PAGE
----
Objective: To preliminarily evaluate the safety and efficacy of different dose levels and dosing frequencies of recombinant human interleukin-1 receptor antagonist (rHuIL-1Ra) in the treatment of patients with rheumatoid arthritis (RA).
Methods: One hundred seventy-five patients with active RA were enrolled in a randomized, double-blind trial of rHuIL-1Ra administered by subcutaneous injection. There were 9 treatment groups in the trial. During the initial 3-week treatment phase, patients were treated with 20, 70, or 200 mg rHuIL-1Ra, administered either once, 3 times, or 7 times per week, followed by a 4-week maintenance phase, during which all patients received the treatment-phase dose once per week. To maintain the blindness of the study, patients received daily injections of either rHulL-1Ra or placebo on the days rHuIL-1Ra was not administered.
Results: Recombinant HuIL-1Ra was well tolerated. The most frequent adverse event was injection-site reactions, which were reported in 62% of patients and caused 8 patients (5%) to withdraw prematurely from the study. Five patients (3%) developed serious adverse reactions unrelated to dose or dosing frequency. Due to the lack of a placebo arm and to the multiple small treatment groups, a definitive statement regarding efficacy could not be made. However, by the end of the 3-week treatment phase, daily dosing appeared more effective than weekly dosing when assessed by the number of swollen joints, the investigator and patient assessments of disease activity, pain score, and C-reactive protein levels.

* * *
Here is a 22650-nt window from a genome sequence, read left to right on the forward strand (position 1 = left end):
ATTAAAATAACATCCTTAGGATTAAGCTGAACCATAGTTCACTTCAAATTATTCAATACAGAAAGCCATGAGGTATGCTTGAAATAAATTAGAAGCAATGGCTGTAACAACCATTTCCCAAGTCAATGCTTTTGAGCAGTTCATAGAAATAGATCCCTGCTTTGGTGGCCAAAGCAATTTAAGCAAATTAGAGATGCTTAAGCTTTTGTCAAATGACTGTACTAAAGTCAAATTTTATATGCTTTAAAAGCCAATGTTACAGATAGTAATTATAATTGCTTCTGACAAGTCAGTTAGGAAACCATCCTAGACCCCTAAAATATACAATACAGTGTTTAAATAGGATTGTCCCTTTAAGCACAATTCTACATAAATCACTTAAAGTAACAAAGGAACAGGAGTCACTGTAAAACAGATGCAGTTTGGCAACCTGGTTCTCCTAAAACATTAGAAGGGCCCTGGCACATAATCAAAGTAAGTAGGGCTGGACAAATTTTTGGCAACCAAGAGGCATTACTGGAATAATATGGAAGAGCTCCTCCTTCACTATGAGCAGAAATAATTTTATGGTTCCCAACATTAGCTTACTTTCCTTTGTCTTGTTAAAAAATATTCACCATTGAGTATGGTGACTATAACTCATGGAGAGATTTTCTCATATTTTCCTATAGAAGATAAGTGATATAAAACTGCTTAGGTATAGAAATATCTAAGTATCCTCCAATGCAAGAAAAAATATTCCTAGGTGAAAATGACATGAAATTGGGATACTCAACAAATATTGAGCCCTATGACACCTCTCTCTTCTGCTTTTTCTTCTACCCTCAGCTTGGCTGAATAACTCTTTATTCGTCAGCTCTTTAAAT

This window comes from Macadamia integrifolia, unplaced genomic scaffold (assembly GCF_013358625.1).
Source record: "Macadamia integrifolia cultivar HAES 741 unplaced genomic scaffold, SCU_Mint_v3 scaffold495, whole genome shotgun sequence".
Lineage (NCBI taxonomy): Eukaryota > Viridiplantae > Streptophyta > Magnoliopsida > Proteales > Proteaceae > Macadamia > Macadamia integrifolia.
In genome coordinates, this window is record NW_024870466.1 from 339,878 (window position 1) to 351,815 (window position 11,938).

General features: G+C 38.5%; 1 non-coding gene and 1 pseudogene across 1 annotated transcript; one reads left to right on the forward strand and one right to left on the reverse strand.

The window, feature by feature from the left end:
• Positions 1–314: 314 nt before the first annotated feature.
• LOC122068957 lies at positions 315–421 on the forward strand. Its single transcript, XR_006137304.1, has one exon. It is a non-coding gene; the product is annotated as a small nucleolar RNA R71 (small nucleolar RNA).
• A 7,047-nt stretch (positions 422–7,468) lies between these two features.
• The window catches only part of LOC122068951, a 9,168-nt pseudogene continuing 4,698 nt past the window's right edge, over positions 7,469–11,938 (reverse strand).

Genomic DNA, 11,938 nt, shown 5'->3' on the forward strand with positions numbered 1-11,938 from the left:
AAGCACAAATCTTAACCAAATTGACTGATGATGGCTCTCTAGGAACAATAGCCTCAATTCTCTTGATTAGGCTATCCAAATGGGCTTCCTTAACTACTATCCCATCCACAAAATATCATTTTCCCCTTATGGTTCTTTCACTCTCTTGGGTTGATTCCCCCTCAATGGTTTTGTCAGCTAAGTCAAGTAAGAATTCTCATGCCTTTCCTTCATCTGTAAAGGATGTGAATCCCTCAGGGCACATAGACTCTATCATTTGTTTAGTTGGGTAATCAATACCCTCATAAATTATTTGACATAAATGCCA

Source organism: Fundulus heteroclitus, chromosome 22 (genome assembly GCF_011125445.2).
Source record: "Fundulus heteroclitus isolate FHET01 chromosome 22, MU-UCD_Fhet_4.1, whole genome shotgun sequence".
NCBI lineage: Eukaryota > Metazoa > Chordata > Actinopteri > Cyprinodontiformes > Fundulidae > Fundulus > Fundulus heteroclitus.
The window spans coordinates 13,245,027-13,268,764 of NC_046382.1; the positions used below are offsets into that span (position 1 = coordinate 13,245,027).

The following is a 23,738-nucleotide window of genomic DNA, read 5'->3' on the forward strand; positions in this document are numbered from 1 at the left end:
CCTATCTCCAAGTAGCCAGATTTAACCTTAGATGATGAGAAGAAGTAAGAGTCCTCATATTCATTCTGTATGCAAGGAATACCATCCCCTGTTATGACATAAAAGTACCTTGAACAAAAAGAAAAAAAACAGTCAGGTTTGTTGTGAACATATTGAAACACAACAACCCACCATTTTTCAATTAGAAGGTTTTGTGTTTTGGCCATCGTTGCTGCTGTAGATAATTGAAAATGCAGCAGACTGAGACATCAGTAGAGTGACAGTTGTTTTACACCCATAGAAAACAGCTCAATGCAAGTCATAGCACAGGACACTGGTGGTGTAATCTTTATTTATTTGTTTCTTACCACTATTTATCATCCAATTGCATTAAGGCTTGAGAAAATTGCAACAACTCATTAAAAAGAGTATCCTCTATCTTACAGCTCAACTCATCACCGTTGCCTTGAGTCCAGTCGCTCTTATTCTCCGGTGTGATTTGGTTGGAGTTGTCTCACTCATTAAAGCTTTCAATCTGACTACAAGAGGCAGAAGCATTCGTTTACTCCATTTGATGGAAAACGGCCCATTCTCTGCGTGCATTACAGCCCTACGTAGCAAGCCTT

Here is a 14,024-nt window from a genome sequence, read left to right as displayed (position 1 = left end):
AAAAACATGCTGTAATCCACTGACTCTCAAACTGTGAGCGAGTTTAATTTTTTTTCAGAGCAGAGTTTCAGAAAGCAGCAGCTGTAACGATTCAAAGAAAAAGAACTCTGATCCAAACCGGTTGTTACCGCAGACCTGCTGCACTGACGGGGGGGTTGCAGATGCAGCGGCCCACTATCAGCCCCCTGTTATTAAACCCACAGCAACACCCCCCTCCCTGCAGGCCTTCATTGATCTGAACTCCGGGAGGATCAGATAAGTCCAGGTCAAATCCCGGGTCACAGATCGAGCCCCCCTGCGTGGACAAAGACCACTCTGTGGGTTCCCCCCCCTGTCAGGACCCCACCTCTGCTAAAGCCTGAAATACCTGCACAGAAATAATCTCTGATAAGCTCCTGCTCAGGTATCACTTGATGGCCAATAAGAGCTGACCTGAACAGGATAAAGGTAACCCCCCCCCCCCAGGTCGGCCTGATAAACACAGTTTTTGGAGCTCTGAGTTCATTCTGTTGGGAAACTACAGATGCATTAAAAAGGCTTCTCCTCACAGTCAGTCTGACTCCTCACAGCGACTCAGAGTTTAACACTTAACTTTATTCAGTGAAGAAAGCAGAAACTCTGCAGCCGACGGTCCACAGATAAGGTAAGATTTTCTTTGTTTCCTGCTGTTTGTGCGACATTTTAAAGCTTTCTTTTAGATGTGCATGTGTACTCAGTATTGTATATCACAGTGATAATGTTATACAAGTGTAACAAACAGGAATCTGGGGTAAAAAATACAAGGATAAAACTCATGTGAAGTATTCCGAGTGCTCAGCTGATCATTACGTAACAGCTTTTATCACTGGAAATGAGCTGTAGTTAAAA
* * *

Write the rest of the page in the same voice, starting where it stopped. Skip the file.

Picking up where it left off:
Conclusion: These preliminary data suggest that rHuIL-1Ra may be safely administered by subcutaneous injection to RA patients. The frequency of dosing appears to be important in determining clinical response, with daily administration providing the most benefit. A placebo-controlled trial is in progress to further assess the clinical usefulness and to better define appropriate doses of rHuIL-1Ra in patients with RA.